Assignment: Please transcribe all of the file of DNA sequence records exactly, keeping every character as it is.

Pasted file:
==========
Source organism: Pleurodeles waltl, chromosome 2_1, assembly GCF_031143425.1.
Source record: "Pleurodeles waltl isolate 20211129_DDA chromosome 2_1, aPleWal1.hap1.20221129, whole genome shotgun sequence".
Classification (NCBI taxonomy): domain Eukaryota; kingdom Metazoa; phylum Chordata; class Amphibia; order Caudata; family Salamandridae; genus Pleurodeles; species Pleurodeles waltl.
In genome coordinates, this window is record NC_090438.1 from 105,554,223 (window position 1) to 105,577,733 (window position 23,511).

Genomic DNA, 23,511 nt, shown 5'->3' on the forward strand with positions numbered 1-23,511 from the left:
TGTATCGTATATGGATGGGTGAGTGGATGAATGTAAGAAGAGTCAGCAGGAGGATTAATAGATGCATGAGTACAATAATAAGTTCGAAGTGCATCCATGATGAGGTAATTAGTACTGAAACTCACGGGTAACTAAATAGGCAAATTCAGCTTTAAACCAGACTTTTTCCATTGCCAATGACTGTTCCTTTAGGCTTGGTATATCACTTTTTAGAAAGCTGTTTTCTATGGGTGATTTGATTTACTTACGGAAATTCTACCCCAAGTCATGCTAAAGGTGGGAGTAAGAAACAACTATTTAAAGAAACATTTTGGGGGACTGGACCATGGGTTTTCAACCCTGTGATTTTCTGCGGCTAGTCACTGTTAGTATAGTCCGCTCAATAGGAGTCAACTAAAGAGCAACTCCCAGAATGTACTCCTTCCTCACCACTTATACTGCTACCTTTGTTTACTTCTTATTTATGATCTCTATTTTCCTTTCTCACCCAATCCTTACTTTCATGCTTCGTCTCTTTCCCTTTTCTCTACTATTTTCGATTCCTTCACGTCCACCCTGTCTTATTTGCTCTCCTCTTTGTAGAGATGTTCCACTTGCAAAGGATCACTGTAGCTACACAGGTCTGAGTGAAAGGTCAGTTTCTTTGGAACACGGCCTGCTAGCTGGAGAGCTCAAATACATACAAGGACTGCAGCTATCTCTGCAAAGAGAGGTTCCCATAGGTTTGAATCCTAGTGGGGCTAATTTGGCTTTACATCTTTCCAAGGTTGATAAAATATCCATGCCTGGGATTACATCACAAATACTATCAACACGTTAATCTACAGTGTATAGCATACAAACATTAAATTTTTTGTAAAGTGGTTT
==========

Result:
Source organism: Pleurodeles waltl, chromosome 2_1, assembly GCF_031143425.1.
Source record: "Pleurodeles waltl isolate 20211129_DDA chromosome 2_1, aPleWal1.hap1.20221129, whole genome shotgun sequence".
Classification (NCBI taxonomy): domain Eukaryota; kingdom Metazoa; phylum Chordata; class Amphibia; order Caudata; family Salamandridae; genus Pleurodeles; species Pleurodeles waltl.
In genome coordinates, this window is record NC_090438.1 from 105,554,223 (window position 1) to 105,577,733 (window position 23,511).

Genomic DNA, 23,511 nt, shown 5'->3' on the forward strand with positions numbered 1-23,511 from the left:
TGTATCGTATATGGATGGGTGAGTGGATGAATGTAAGAAGAGTCAGCAGGAGGATTAATAGATGCATGAGTACAATAATAAGTTCGAAGTGCATCCATGATGAGGTAATTAGTACTGAAACTCACGGGTAACTAAATAGGCAAATTCAGCTTTAAACCAGACTTTTTCCATTGCCAATGACTGTTCCTTTAGGCTTGGTATATCACTTTTTAGAAAGCTGTTTTCTATGGGTGATTTGATTTACTTACGGAAATTCTACCCCAAGTCATGCTAAAGGTGGGAGTAAGAAACAACTATTTAAAGAAACATTTTGGGGGACTGGACCATGGGTTTTCAACCCTGTGATTTTCTGCGGCTAGTCACTGTTAGTATAGTCCGCTCAATAGGAGTCAACTAAAGAGCAACTCCCAGAATGTACTCCTTCCTCACCACTTATACTGCTACCTTTGTTTACTTCTTATTTATGATCTCTATTTTCCTTTCTCACCCAATCCTTACTTTCATGCTTCGTCTCTTTCCCTTTTCTCTACTATTTTCGATTCCTTCACGTCCACCCTGTCTTATTTGCTCTCCTCTTTGTAGAGATGTTCCACTTGCAAAGGATCACTGTAGCTACACAGGTCTGAGTGAAAGGTCAGTTTCTTTGGAACACGGCCTGCTAGCTGGAGAGCTCAAATACATACAAGGACTGCAGCTATCTCTGCAAAGAGAGGTTCCCATAGGTTTGAATCCTAGTGGGGCTAATTTGGCTTTACATCTTTCCAAGGTTGATAAAATATCCATGCCTGGGATTACATCACAAATACTATCAACACGTTAATCTACAGTGTATAGCATACAAACATTAAATTTTTTGTAAAGTGGTTT